Street Photography in Copenhagen in the 1960s – By Teit Joergensen

My uncle had a Leica and this got me interested in photography.

My parents had Family of Man by Edward Steichen which I studied intensively. When I was 11-12 years old I got an Agfa Click, a 6×6 plastic camera and I clearly remember the first photographs I shot were of swans. When I was 14 I got a job as a piccolo in a nearby hotel during my school vacation. I made earned enough that I could afford a Zenith, the Russian SLR camera and an Opemus enlarger which I put on my desk – I never did school homework anyway  now I was up and running.

When I reached high school I realized this was not me and I dropped out of school in the middle of a math class. My most hated subject. At home I explained to my parents that I had left school and wanted to become a photographer. The following day I went by train to Copenhagen and started ringing doorbells at the workshops of photographers I found in the phone book. After some weeks I was lucky.  Delta Photo, a Danish branch of Magnum were missing an apprentice/assistant. That’s when I met Jesper Hom, one of Denmarks finest photographers and was engaged in employment. My first task was printing for a Delta Photo exhibition in a renowned gallery in Copenhagen.

Here I spent 3 years, a lot of the time in the darkroom but gradually got my own tasks and became part of Delta. I did work for magazines, art galleries, doing catalogues, LP covers etc.The Zenith was now replaced with a Hasselblad and an Asahi Pentax.

Back in the 60s everybody wanted to make films here in Denmark, the photographers at Delta got jobs as cinematographers with me as an assistant. I applied for the Danish Film School and after I graduated I worked as a cinematographer, at first shooting feature films, but changed to shoot documentaries. I continued taking still photographs and did illustrate a few books, magazines and catalogs.

For years I wanted to make a book with my very earliest photographs from the years at Delta and the Film School. Photographs which today would be called Street Photography, a word not used those days. They are taken in Copenhagen and my travels around Europe, some of them hitchhiking, mostly shot on Tri-X and quite a few on Double-X cine film, which I got a lot of as the last 5/10/15m from film productions which were just thrown out. A 120m roll of 35mm filmstock only gives you about 3 min film shooting with an Arriflex. I prefer the grain structure of the Tri-X though.

Back then I used Promicrol film developer and printed on Agfa 111 paper. At that time there were 5 graduations, BW, BS, BN, BH and BEH I remember. Later we got multigrade RC paper. During the lockdown I began scanning my old negatives with my Canoscan 4000 scanner. A hard job, as I have maybe 10,000 negatives from those years. I followed my intuition, no time to think too much even if, afterwards, I had to look at a particular photograph a lot of times to understand why I choose it.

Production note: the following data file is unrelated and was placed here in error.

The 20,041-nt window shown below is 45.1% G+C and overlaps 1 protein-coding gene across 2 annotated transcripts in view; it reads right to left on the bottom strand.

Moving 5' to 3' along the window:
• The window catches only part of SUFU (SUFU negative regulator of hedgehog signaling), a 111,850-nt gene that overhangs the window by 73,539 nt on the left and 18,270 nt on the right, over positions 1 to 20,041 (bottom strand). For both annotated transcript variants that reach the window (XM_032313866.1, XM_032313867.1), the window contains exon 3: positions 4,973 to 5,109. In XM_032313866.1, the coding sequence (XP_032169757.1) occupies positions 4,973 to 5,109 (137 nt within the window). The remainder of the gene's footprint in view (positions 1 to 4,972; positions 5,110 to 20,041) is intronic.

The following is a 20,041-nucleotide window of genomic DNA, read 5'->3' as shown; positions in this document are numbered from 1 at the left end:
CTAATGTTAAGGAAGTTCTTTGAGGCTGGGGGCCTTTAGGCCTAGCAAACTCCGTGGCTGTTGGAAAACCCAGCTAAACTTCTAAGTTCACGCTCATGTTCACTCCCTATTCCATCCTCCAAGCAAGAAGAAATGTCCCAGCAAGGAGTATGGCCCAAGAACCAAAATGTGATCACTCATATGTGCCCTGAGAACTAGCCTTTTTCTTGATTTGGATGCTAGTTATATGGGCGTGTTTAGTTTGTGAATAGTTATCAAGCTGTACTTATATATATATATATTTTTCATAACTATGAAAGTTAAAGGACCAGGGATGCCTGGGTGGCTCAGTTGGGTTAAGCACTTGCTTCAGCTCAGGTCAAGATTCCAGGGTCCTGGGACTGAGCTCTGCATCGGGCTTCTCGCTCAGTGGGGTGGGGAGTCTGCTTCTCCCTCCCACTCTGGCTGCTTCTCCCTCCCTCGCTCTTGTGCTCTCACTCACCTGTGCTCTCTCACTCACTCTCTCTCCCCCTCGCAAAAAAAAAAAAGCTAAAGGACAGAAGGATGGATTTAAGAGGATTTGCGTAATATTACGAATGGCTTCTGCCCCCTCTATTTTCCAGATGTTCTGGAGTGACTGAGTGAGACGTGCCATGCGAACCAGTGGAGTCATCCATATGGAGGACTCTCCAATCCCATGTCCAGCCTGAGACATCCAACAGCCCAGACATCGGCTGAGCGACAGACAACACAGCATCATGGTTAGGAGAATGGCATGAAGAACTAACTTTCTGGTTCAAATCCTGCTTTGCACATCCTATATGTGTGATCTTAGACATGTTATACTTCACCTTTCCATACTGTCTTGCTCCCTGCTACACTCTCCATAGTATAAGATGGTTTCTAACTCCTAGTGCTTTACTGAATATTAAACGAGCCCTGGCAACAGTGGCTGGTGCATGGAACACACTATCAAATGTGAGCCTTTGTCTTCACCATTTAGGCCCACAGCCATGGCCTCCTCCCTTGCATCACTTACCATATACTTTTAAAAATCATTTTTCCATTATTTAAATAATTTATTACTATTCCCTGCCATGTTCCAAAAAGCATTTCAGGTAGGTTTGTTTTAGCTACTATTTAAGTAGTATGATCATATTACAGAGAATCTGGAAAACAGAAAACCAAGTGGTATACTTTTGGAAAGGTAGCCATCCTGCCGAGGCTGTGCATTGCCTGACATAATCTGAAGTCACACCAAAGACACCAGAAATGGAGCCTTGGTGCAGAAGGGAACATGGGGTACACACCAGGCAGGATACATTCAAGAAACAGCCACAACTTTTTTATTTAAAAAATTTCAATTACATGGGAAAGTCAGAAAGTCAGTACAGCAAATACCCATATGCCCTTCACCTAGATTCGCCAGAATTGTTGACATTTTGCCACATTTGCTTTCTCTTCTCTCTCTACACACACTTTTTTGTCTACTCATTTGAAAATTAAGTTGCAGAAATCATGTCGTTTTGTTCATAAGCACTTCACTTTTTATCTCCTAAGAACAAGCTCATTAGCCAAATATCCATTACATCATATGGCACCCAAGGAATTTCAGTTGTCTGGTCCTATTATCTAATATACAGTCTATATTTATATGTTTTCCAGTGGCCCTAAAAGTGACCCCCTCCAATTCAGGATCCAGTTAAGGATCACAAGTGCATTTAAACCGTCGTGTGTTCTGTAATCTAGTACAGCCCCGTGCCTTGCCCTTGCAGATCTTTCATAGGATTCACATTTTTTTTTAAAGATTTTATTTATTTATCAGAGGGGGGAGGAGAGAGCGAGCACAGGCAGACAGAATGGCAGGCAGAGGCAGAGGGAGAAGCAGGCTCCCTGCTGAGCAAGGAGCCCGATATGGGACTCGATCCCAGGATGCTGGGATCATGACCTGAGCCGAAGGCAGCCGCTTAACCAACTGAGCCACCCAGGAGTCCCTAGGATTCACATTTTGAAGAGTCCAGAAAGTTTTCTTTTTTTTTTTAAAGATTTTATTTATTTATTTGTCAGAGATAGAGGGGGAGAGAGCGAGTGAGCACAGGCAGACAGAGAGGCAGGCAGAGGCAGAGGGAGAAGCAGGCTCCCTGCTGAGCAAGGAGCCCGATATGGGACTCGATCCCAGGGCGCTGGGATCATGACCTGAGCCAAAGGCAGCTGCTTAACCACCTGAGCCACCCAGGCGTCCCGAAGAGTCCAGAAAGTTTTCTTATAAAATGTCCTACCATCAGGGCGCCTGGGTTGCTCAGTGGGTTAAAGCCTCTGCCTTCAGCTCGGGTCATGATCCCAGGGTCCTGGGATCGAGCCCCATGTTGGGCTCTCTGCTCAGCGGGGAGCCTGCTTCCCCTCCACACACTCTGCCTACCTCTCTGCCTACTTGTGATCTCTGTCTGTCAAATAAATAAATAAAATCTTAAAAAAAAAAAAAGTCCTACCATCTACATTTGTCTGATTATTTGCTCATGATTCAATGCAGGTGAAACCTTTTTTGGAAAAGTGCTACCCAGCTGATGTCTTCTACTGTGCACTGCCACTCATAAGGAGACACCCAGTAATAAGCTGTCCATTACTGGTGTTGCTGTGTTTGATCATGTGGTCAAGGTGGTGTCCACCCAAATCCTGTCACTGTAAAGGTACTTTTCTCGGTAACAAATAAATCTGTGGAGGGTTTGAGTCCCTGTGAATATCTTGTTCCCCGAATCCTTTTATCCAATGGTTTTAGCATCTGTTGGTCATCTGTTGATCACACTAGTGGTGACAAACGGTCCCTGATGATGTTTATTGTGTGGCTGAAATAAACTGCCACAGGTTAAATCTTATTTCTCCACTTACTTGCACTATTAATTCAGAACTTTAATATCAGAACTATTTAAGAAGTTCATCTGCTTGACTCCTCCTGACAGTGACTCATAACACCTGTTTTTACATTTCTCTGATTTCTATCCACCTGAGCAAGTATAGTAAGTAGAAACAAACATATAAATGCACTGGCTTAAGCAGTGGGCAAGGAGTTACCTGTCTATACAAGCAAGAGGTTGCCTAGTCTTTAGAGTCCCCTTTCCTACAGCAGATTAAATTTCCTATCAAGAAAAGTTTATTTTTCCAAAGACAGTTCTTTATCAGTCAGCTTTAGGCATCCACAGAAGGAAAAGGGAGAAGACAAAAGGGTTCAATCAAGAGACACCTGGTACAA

I designed the book with Affinity Publisher which I bought specifically to do my book. And hopefully more in the future. I applied the Danish Art Foundation and they financed my book together with a private foundation and I got my book A PROPOS 60`ERNE published.

The book can be purchased here – thank you for reading!

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22 thoughts on “Street Photography in Copenhagen in the 1960s – By Teit Joergensen”

  1. I really like the photo of the lady in front of the “Galeries Lafayette” poster! The contrast between the real and the unreal is great!
    The sense of humor in many of your pictures is also quite refreshing. Thanks for sharing! ????


  2. sonny rosenberg

    I just tried to purchase your book, but when I go to check it out it says I need to fill out my name but there is no place to enter my name or other details in the browser page.
    I thought this might be a Safari issue but I tried it in Chrome as well with the same results.



  3. Beautiful work, what an eye you have for a photograph. I will try to purchase the book when my finances allow.
    The image of the man pushing the tram is my favourite. Do you sell your prints? I would love to purchase one.

    Thanks for sharing

  4. These are great, and as someone’s already pointed out are obviously the work of a keen eye. I’ve got to know Copenhagen a bit over recent years and it’s wonderful to see it in another age, although some of the ‘brown bars’ I can’t imagine have changed much.

  5. This is not just street photography but “in the moment” street photography. Not just capturing people but relationships either between them or between a person and another element in the frame. Stunning work.

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